Energy Capital & Power

By Miguel Artacho, Field Editor

Guinea-Bissau has several offshore areas that hold good prospects for a variety of independent exploration and production (E&P) companies, as well as International Oil Companies (IOCs) that are currently operating in several of the MSGBC Basin countries including Sweden´s Svenska Petroleum, Norway´s PetroNor E&P and Australian-based FAR LTD – which is also present in The Gambia and in Senegal. The bulk of E&P activities are conducted in partnership with Petroguin EP, the national oil and gas company of Guinea Bissau, however, there is another particularly important player in Guinea´s oil and Gas sector – the Agency for Cooperation (http://bit.ly/3awuEvE) Between Senegal and Guinea-Bissau (AGC).

The AGC is an entity that reports directly to the Presidents of both countries on all oil and gas industry developments; and also has strong functional linkages with the relevant ministries – the Ministry of Petroleum and Energy in Senegal, and the Ministry of Natural Resources and Energy in Guinea Bissau.

The AGC (http://bit.ly/3av8WYP) is headquartered in Dakar, Senegal and is responsible for the undertaking of geological and geophysical studies, drilling work and activities related to exploration, and petroleum resources. Equally important, the AGC is responsible to help the marketing and promotion of all oil and gas activities in Guinea Bissau. Finally, the AGC also takes an active role in ensuring that the exploitation of these natural resources is done in a sustainable manner that ensures the control and protection of the marine environment where these offshore blocks are located.

In addition to its important role in developing regional cooperation in the oil and gas sector, the AGC also plays a role in two other highly strategic sectors for both countries, which are mining and fisheries. Guinea-Bissau is undoubtedly one of Africa’s richest countries when it comes to natural resource (http://bit.ly/3lz1RNd) endowment. There are significant deposits of bauxite and phosphates in the country.

Petroleum Operations in the AGC (http://bit.ly/3mMTNIb) zone began in 1958 with the Compagnie des Pétroles Total Afrique de l'Ouest (COPETAO) in Senegal and the EXXON Company in Guinea-Bissau. Initially, Petroleum Operations focused on salt domes (Dôme Flore and Dôme Gea) characterized by structural traps. These operations led to the discovery of heavy oil deposits on the Dôme Flore in 1967 and on the Dôme Gea in 1971.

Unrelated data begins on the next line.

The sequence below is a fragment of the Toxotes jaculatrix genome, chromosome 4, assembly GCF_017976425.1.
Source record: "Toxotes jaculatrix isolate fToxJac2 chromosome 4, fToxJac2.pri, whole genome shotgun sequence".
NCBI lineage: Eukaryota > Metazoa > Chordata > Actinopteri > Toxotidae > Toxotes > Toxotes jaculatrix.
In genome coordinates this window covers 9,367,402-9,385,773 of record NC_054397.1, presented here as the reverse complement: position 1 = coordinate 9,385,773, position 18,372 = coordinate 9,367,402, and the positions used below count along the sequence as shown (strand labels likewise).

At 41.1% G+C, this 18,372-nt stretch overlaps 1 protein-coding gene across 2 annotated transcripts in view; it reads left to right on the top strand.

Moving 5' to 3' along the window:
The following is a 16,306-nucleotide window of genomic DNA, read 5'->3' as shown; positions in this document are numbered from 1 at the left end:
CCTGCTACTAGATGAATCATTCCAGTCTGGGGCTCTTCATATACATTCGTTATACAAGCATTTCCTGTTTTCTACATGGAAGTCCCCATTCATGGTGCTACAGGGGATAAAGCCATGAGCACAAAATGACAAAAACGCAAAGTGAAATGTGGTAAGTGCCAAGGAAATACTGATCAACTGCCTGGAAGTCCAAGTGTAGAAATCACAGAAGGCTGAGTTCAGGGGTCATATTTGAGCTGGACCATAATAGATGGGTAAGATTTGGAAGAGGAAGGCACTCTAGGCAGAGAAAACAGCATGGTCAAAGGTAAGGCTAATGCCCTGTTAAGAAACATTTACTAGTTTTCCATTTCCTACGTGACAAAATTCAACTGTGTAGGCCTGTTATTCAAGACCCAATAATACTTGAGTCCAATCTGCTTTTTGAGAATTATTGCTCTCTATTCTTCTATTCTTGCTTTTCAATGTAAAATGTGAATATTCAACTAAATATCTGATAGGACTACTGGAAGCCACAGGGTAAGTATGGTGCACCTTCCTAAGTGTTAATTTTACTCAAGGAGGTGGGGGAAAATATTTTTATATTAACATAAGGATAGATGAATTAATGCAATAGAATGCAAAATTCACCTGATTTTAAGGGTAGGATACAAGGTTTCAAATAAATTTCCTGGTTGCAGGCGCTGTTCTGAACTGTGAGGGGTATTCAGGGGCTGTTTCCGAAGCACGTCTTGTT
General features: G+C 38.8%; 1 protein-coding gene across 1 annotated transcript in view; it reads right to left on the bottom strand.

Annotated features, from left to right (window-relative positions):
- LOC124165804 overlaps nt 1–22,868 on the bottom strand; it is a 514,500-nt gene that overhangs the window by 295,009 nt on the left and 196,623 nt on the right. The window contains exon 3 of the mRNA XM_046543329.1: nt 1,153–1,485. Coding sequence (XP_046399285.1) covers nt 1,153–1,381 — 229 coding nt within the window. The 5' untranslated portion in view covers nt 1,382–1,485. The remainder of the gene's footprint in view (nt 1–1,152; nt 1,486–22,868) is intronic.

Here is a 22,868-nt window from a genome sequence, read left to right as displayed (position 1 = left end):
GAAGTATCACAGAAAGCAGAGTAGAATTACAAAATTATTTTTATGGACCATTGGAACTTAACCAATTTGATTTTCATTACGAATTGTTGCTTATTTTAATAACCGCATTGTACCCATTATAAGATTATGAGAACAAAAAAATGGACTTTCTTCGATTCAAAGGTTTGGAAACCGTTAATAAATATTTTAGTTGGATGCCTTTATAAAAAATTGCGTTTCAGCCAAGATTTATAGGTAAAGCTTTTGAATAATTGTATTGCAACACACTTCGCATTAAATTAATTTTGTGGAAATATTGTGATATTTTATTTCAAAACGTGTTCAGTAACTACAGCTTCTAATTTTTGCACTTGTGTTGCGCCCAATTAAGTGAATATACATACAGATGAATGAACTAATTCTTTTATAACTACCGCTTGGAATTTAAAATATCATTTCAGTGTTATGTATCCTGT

In 1991, Casamance Petroleum Ltd. obtained the hydrocarbon exploration permit known as the Dôme Flore Permit and acquired a set of 3D seismic data (300 km2), on the Dôme Flore and the Dôme Gea. This permit expired in 1994 and the area was subsequently reassigned to the Pecten company, which drilled a shallow exploration well called “Boabab-1” on the eastern flank of Dome Gea in 1996. This drilling encountered the evidence of oil. From 1997 to 1999, the AGC (http://bit.ly/3axJ8LD) undertook seismic studies followed by a vast campaign to promote the blocks of the deep offshore of the Common Zone in which the AGC facilitates cooperation between Senegal and Guinea Bissau.

Following this promotion campaign, two hydrocarbon exploration permits (Cheval Marin Permit and Southern Cross Permit) were awarded in the deep zones respectively to the company AGIP ­­­­– a subsidiary of the multinational petroleum company Eni – and to Fusion Oil & Gaz NL, at the beginning of 2001. These two companies subsequently carried out important work of 2D and 3D seismic surveys, magnetic, gravimetric, geochemical and geological studies, in their respective permits. The AGC (http://bit.ly/3DCMCJc) currently has partnerships with a number of oil and gas companies including Petroguin E&P, Oryx Petroleum, CNOOC/NEXEN, Tender Oil & Gas SARL, and Best Petroleum, among others. A future bidding round could attract even more players to the offshore blocks managed by the AGC.

Future Bid Rounds

Today, following the various large-scale discoveries that took place in the offshore waters of Senegal (SNE, SAGOMAR) and the border with Mauritania (GTA) from 2014-2017 there has been renewed interested throughout the region in developing the hydrocarbon potential of the MSGBC Basin, which is still largely under explored. The offshore blocks that the AGC is in charge of managing and promoting for future bidding rounds currently have a number of medium sized E&P companies analyzing the seismic data obtained and prospecting for oil and gas, but both Guinea-Bissau and its partners in Senegal are interested in attracting new investors, and potentially partnering with IOC´s in order to help potentially finance a more aggressive exploration and drilling campaign.

In response to growing demand for renewable power, and increasing interest by international stakeholders to invest, develop, and succeed in Africa, Energy Capital & Power will hold the  MSGBC Oil, Gas, & Power 2021 (http://bit.ly/3v6KMgN) conference and exhibition on the 2-3 December 2021. Focused on enhancing regional partnerships, spurring investment and development in the oil, gas and power sectors, the conference will unite regional international stakeholders with African opportunities, serving as a growth-oriented platform for Africa’s energy sector. Find out more about the conference here: The Energy Minute: MSGBC Oil, Gas & Power 2021 (http://bit.ly/2YFtpIp)

Distributed by APO Group on behalf of Energy Capital & Power.

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